James shares his first cinematic memory: "Jurassic Park," which came out June 11, 1993.
“Jurassic Park” opened in theaters across America 22 years ago today.
I was 6 when it came out. My dad took me and my sister to see the epic dinosaur adventure on the big screen and to this day I’m thankful for having my first cinematic memory.
There is one scene in particular that haunted me for months: The raptors in the kitchen. My sister likes to tease me that when one of the raptors jumped up onto one of the metal tables, I leapt up from my seat in the theater and screamed.
It felt as if I was right there in the kitchen hiding from the stealthy dinosaurs with John Hammond's grandchildren, Lex and Tim. In a way, my sister and I were Lex and Tim; we could perfectly relate.
Following that theatrical experience, I had nightmares for months that I can still remember this to this day. I would be crawling through vents in our house avoiding dinosaurs, which were waiting outside our windows.
That’s the power of film — and a really good blockbuster.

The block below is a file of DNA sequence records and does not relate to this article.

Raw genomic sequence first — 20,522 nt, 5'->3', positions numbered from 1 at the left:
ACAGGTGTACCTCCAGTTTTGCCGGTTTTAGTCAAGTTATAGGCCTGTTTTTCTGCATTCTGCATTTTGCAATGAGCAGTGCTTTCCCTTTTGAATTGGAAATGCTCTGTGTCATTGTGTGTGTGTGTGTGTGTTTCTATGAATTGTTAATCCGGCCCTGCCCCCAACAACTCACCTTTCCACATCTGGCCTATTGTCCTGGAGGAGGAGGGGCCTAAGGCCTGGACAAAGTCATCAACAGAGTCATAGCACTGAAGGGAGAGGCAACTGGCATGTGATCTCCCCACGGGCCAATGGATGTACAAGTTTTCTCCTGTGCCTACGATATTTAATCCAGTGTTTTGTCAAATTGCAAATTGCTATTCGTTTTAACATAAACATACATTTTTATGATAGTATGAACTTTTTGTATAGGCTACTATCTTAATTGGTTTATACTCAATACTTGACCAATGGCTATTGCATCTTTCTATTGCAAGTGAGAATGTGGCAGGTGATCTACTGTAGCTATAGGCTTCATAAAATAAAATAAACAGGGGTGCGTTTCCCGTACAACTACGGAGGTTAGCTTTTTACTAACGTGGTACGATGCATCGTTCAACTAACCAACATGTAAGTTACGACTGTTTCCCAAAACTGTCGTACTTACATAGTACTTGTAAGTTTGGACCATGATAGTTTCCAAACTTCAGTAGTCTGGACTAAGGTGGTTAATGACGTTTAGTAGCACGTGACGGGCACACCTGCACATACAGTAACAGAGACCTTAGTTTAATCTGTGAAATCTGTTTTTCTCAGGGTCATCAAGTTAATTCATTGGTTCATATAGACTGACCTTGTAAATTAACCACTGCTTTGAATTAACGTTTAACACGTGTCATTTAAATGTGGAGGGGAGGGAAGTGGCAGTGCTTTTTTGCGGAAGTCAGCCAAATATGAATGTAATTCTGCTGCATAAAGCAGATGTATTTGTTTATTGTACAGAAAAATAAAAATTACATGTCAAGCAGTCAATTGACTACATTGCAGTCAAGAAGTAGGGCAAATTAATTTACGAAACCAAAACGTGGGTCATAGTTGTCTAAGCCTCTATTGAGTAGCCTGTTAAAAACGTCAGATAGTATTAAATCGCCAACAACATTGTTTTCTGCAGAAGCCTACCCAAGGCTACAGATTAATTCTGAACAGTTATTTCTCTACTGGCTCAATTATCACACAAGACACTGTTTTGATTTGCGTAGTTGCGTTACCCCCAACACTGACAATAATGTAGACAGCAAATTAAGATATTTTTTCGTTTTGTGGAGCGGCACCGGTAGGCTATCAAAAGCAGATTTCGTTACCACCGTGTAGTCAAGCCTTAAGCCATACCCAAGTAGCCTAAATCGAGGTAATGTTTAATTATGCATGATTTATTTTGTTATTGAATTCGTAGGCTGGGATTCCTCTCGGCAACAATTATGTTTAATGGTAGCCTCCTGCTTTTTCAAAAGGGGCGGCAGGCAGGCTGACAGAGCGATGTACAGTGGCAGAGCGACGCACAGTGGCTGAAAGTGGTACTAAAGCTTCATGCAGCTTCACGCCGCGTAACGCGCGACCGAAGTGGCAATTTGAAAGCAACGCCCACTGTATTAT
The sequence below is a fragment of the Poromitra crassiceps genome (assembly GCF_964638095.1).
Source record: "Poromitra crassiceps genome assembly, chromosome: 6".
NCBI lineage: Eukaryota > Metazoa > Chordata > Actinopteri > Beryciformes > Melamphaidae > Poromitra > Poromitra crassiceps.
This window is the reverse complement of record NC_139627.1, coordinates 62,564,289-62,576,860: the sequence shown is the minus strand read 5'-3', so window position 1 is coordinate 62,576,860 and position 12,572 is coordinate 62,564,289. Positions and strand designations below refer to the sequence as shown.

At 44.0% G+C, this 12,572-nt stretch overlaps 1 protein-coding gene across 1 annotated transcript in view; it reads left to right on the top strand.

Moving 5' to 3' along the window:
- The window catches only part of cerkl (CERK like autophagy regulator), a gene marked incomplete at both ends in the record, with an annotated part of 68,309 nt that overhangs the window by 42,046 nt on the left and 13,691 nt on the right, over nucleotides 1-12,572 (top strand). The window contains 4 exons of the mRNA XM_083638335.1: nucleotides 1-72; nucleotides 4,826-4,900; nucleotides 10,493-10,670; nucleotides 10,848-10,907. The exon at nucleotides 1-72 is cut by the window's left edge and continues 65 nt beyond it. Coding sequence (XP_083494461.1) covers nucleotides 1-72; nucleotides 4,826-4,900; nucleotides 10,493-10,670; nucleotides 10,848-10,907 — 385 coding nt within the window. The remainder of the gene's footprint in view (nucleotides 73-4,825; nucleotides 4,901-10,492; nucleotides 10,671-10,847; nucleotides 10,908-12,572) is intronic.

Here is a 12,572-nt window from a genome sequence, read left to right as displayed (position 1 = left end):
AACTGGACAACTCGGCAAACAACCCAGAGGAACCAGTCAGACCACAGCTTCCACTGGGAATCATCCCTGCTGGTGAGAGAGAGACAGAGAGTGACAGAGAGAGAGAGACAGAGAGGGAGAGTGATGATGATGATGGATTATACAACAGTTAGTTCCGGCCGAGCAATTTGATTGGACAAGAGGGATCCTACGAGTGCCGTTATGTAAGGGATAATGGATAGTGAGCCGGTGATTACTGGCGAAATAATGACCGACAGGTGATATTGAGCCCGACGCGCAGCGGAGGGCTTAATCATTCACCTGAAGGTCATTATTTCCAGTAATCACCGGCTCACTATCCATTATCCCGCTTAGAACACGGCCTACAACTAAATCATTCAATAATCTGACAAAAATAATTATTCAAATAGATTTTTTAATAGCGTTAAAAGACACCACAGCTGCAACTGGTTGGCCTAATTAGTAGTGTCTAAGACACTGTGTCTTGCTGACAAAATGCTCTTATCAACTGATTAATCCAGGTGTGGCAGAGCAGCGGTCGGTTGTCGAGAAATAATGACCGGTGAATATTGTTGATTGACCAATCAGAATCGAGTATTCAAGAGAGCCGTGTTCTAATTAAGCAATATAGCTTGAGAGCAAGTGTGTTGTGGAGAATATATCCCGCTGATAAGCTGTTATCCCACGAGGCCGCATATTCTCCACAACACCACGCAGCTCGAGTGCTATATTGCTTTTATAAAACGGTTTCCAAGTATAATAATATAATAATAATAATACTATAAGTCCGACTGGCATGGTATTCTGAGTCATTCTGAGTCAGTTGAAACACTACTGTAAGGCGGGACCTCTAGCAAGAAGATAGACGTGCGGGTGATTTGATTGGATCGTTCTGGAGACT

Universal Studios re-released the film on the big screen in 3-D in April of 2013. I was there for the late Thursday night opening. Twenty years later, it was still flawless. I was immersed back into that world. The 3-D was fine, but the dinosaurs still stole the show. I spoke about it the next morning on local TV, giving it five out of five stars.
Watch the kitchen scene:
In preparation for “Jurassic World” opening this week, I spent some time online reading stories and comments about the 1993 film and what people thought of it.
It appears that loving “Jurassic Park,” especially when comparing it to other Spielberg films, is subjective.
Like all works of art, everyone takes something away from each film and brings individual life experience along the way. That’s why some may love a film, while others hate it.
Three of my favorite films were introduced to me at a young age: “Dark Crystal,” “Jurassic Park” and “Hook.” I have a deep connection to these films because they are part of my cinematic knowledge and framework.
While these movies can be frightening to children, they speak directly to them.
The awe and wonder experienced in “Jurassic Park” brings two kids along for the ride, which turns terrifying and treacherous. “Hook” is about a boy that never grows up and “Dark Crystal” follows a young boy who must bravely help save the world after his elder passes on.
These stories all connected with me and I can recognize that, while they may not speak to others in the same way, to me they are my cinematic foundation.
I'll always be grateful to my dad for taking me to see "Jurassic Park" and giving me my first cinematic memory.
Share your first cinematic memory in the comments. Does it still hold resonance for you today?
Here are some of my favorite moments from the film and some behind-the-scenes videos.
Rehearsing the kitchen scene:
Welcome to Jurassic Park:
Glass of water: